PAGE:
The history of the Jowett Car Company’ goes back to the very early days of the Twentieth century.
The auto manufacturing concern, at one time among the most substantial independents in the UK, was formed in the Yorkshire industrial city Bradford in 1901, by the brothers Benjamin and William Jowett, working with another partner named Arthur Lamb.
Jowetts, as they became known, were among the earliest pioneers of car manufacturing in Britain, focusing on the production of compact and affordable cars and small vans.
After almost two decades of consolidation and planned expansion, in 1919 Jowetts had grown enough to be able to move to a more spacious plant, the Springfield Works site in the town of Idle just outside Bradford in 1919.
The Springfield Works was to remain the company’s home for the 35 years that they continued in business.
In the period up until World War II, Jowetts continued to produce good-looking and inexpensive cars.
To auto historians, the most outstanding among them was the Kestrel and the Ken, although the company enjoyed commercial success with their range of highly functional light commercial vehicles.
Wishing to consolidate the high level of the company's success in the years leading up to the outbreak of World War Two,Jowett made the ambitious move of acquiring the services of Gerald Palmer.
Palmer, at that time, was regarded as probably the UK’s most successful and in-demand designer in the UK car industry.
Palmer’s brief was handed a simple brief by Jowett- to design an all-new family car.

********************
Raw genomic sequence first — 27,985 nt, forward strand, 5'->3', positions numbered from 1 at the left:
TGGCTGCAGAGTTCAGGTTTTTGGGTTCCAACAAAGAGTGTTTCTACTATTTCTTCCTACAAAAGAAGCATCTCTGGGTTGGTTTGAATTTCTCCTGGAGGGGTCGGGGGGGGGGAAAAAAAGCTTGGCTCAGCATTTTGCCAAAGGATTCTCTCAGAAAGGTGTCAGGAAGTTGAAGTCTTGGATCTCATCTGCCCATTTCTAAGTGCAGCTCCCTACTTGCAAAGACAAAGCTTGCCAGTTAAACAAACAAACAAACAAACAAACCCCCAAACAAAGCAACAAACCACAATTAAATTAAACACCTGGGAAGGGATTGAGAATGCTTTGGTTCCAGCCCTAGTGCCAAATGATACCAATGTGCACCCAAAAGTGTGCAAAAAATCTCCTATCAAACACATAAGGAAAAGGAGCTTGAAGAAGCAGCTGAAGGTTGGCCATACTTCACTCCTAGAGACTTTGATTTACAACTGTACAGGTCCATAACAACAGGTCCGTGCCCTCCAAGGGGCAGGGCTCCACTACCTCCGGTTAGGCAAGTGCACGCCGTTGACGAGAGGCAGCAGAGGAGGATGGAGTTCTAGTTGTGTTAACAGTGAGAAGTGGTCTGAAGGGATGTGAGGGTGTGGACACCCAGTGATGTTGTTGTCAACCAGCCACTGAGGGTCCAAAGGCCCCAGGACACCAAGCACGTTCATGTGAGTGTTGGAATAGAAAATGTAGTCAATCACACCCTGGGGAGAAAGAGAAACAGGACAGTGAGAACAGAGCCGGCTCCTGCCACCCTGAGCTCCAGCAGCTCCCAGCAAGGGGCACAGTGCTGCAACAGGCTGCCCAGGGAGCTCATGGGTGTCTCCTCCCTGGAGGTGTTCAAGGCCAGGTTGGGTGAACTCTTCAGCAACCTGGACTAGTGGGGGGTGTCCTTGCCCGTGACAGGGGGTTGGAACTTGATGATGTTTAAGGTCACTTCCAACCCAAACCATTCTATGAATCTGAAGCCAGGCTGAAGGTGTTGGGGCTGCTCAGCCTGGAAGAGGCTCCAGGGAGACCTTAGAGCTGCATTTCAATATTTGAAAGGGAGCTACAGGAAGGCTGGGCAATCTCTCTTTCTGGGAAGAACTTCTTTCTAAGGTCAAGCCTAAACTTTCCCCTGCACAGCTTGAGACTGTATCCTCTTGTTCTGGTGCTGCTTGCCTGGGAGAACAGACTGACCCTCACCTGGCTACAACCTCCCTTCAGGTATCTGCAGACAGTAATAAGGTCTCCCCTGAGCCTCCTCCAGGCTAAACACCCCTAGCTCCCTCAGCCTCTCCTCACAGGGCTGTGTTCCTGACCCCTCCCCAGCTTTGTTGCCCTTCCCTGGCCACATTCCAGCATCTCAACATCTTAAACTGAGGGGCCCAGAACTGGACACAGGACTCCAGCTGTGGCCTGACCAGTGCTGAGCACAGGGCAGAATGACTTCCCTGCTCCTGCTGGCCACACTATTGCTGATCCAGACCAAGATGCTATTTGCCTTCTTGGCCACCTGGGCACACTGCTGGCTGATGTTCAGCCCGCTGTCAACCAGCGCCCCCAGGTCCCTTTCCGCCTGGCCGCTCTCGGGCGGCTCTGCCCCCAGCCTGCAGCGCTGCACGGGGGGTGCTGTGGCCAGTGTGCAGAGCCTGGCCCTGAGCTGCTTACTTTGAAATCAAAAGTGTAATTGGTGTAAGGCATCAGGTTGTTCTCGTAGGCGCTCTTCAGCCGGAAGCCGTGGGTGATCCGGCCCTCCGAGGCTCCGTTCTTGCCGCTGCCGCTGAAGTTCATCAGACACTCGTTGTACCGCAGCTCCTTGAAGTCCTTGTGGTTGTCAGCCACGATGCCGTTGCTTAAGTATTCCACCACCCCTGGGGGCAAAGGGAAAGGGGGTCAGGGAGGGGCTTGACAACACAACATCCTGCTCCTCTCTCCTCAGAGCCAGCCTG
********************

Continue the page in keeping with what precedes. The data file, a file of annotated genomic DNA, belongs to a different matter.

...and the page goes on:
The talented auto design wizard retired to his studio, and a few months later emerged with the blueprints for the Jowett Javelin saloon, one of the best looking medium range family saloons produced in the immediate post-war years.
Production for the Javelin only got underway in 1947 probably as a result of technical hitches that plagued the company after the Second World War.
Despite numerous problems and delays, demand for the Javelin was so high that, along with the pre-war style Bradford estate/commercial vehicle, these two models kept the Jowett factory working flat out well into the Fifties.
By this time Palmer had also come up with the Jupiter, a neat two-seater sports car which ideally complemented the range.
Having succeeded in building up their company to unprecedented levels of success, the Jowett Brothers, now well past retiral age decided that the time was right to pass control on to a younger management team.
Sadly, it soon transpired that the new owners lacked the magic touch that the Jowetts brought to the company, and gradually they found themselves in insurmountable financial difficulties.
Gerald Palmer had his reputation to protect.
He saw no option but to take his talents elsewhere, as, by that stage, Jowetts had little or no resources at their disposal to design and develop new vehicles.
With disaster looming a number of possibilities were investigated to pull Jowett back from the abyss.
One of the biggest hopes was that the company be absorbed by one of the UK’S auto giants, or even a US corporation interested in expanding their activities into the British Isles.
Eventually, the sad fact had to be faced that Jowett would need to wind up the car production facilities.
The unthinkable occurred in 1954, although the company did continue to operate for for a year or so, manufacture aircraft parts as well as spare parts for Jowett’s vehicles.
Initially operations continued in Jowett's massive Springfield Works plant, and latterly in smaller and more modest manufacturing facilities elsewhere in Yorkshire.
In their fifty year history, Jowett produced some excellent cars and vans, in particular, Jupiter and the Javelin, many of which have become collectors’ items.
While the rise of Jowetts to become one of the UK leading auto manufacturers during the first half of the Twentieth century was slow and steady, their collapse and ultimate demise was rapid, sending a chill throughout the entire UK car industry- a grim warning of things to come.